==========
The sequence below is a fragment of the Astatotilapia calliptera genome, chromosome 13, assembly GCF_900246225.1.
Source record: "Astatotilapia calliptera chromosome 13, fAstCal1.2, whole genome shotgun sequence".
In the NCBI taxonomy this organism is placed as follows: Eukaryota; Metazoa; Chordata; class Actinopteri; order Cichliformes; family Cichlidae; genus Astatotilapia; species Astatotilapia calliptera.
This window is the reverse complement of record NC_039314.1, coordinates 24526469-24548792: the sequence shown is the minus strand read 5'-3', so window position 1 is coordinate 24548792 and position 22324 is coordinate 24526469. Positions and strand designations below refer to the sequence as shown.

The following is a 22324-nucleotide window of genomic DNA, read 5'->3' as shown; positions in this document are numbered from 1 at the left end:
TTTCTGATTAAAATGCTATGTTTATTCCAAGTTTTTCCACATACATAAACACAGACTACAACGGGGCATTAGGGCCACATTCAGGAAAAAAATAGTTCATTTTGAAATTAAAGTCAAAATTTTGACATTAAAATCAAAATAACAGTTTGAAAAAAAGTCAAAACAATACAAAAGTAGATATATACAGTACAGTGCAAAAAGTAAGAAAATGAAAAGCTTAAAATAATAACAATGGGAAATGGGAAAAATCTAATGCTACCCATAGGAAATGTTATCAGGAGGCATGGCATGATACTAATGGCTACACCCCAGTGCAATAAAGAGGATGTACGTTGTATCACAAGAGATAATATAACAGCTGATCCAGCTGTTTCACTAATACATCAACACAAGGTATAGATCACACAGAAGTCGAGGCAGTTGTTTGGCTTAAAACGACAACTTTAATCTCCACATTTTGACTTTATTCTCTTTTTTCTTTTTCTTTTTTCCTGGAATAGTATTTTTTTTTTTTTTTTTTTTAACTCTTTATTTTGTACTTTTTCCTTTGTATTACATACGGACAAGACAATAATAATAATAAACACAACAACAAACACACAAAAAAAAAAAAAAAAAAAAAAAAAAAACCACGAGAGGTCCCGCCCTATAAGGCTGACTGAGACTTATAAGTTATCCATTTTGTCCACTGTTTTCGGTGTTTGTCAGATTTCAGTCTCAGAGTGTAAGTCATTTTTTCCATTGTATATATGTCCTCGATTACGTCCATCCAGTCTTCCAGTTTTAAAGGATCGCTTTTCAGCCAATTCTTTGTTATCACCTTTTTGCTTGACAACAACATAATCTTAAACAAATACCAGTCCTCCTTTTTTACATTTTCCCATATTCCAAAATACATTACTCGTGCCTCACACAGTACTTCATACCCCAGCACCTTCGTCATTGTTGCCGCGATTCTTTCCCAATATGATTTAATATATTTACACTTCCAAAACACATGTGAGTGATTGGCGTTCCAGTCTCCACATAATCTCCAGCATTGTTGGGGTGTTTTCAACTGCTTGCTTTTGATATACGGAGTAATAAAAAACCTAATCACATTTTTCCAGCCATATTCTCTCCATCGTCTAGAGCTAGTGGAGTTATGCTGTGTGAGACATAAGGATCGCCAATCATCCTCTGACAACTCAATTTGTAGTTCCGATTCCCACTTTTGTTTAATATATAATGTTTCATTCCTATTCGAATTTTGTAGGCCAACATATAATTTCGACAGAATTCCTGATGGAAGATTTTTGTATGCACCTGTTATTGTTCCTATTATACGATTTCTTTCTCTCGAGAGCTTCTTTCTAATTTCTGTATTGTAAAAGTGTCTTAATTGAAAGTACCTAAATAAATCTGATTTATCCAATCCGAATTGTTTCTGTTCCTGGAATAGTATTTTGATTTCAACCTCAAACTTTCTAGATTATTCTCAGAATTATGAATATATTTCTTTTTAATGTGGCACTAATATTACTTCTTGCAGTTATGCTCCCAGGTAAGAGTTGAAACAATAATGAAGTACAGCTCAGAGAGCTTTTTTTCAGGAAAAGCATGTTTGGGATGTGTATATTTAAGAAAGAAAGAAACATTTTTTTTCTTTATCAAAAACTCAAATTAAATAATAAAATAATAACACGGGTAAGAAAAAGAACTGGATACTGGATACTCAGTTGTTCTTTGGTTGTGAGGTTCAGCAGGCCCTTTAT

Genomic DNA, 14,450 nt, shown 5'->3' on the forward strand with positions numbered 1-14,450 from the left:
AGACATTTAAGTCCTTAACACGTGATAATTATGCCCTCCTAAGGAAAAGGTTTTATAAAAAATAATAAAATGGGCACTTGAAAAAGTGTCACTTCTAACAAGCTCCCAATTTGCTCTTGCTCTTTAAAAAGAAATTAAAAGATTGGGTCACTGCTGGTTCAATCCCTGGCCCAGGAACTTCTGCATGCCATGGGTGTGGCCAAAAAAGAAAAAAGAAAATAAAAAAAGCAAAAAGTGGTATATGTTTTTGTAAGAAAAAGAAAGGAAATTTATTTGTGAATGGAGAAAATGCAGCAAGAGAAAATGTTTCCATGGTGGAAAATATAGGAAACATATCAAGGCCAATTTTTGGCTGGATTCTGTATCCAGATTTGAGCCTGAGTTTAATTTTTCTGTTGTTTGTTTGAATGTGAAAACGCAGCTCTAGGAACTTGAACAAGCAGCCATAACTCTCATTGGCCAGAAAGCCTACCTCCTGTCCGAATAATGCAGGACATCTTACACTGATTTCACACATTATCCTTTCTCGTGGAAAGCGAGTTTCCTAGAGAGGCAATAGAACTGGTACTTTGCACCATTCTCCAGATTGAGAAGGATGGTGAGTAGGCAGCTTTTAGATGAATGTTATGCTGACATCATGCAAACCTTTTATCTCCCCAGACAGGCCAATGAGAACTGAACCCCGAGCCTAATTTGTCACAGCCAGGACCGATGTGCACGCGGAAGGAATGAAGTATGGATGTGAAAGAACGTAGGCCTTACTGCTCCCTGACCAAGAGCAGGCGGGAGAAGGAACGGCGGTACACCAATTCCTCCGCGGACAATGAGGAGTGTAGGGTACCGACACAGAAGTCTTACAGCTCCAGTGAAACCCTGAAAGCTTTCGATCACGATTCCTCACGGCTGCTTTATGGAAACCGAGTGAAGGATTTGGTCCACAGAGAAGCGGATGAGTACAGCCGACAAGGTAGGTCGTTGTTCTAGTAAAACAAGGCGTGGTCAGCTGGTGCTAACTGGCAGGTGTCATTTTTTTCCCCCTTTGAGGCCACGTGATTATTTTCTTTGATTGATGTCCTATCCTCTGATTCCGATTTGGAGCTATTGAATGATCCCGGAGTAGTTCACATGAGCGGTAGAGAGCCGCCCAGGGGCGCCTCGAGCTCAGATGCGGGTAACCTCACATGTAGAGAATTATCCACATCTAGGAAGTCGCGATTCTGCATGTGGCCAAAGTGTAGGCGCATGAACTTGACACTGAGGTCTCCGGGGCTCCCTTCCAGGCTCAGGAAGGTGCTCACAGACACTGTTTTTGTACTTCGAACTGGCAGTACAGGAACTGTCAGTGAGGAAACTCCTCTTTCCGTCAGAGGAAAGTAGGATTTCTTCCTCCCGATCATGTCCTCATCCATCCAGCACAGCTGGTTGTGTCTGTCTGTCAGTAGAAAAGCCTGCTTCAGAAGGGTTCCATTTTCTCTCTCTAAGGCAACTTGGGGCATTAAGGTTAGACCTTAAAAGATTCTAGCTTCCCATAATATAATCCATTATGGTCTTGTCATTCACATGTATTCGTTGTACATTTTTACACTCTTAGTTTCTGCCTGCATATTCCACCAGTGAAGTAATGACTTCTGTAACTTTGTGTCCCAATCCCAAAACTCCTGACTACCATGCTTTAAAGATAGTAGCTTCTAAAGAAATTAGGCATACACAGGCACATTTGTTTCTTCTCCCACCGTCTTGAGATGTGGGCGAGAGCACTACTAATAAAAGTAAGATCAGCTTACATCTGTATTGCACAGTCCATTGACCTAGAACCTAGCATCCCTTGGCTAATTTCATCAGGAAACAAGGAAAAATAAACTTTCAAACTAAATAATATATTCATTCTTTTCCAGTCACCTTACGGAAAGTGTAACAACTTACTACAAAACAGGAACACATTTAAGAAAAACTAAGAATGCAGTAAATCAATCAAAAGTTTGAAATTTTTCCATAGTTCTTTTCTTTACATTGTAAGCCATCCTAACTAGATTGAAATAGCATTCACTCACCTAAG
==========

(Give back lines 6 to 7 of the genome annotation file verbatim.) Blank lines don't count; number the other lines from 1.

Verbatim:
TTTCTGATTAAAATGCTATGTTTATTCCAAGTTTTTCCACATACATAAACACAGACTACAACGGGGCATTAGGGCCACATTCAGGAAAAAAATAGTTCATTTTGAAATTAAAGTCAAAATTTTGACATTAAAATCAAAATAACAGTTTGAAAAAAAGTCAAAACAATACAAAAGTAGATATATACAGTACAGTGCAAAAAGTAAGAAAATGAAAAGCTTAAAATAATAACAATGGGAAATGGGAAAAATCTAATGCTACCCATAGGAAATGTTATCAGGAGGCATGGCATGATACTAATGGCTACACCCCAGTGCAATAAAGAGGATGTACGTTGTATCACAAGAGATAATATAACAGCTGATCCAGCTGTTTCACTAATACATCAACACAAGGTATAGATCACACAGAAGTCGAGGCAGTTGTTTGGCTTAAAACGACAACTTTAATCTCCACATTTTGACTTTATTCTCTTTTTTCTTTTTCTTTTTTCCTGGAATAGTATTTTTTTTTTTTTTTTTTTTAACTCTTTATTTTGTACTTTTTCCTTTGTATTACATACGGACAAGACAATAATAATAATAAACACAACAACAAACACACAAAAAAAAAAAAAAAAAAAAAAAAAAAACCACGAGAGGTCCCGCCCTATAAGGCTGACTGAGACTTATAAGTTATCCATTTTGTCCACTGTTTTCGGTGTTTGTCAGATTTCAGTCTCAGAGTGTAAGTCATTTTTTCCATTGTATATATGTCCTCGATTACGTCCATCCAGTCTTCCAGTTTTAAAGGATCGCTTTTCAGCCAATTCTTTGTTATCACCTTTTTGCTTGACAACAACATAATCTTAAACAAATACCAGTCCTCCTTTTTTACATTTTCCCATATTCCAAAATACATTACTCGTGCCTCACACAGTACTTCATACCCCAGCACCTTCGTCATTGTTGCCGCGATTCTTTCCCAATATGATTTAATATATTTACACTTCCAAAACACATGTGAGTGATTGGCGTTCCAGTCTCCACATAATCTCCAGCATTGTTGGGGTGTTTTCAACTGCTTGCTTTTGATATACGGAGTAATAAAAAACCTAATCACATTTTTCCAGCCATATTCTCTCCATCGTCTAGAGCTAGTGGAGTTATGCTGTGTGAGACATAAGGATCGCCAATCATCCTCTGACAACTCAATTTGTAGTTCCGATTCCCACTTTTGTTTAATATATAATGTTTCATTCCTATTCGAATTTTGTAGGCCAACATATAATTTCGACAGAATTCCTGATGGAAGATTTTTGTATGCACCTGTTATTGTTCCTATTATACGATTTCTTTCTCTCGAGAGCTTCTTTCTAATTTCTGTATTGTAAAAGTGTCTTAATTGAAAGTACCTAAATAAATCTGATTTATCCAATCCGAATTGTTTCTGTTCCTGGAATAGTATTTTGATTTCAACCTCAAACTTTCTAGATTATTCTCAGAATTATGAATATATTTCTTTTTAATGTGGCACTAATATTACTTCTTGCAGTTATGCTCCCAGGTAAGAGTTGAAACAATAATGAAGTACAGCTCAGAGAGCTTTTTTTCAGGAAAAGCATGTTTGGGATGTGTATATTTAAGAAAGAAAGAAACATTTTTTTTCTTTATCAAAAACTCAAATTAAATAATAAAATAATAACACGGGTAAGAAAAAGAACTGGATACTGGATACTCAGTTGTTCTTTGGTTGTGAGGTTCAGCAGGCCCTTTAT

Genomic DNA, 14,450 nt, shown 5'->3' on the forward strand with positions numbered 1-14,450 from the left: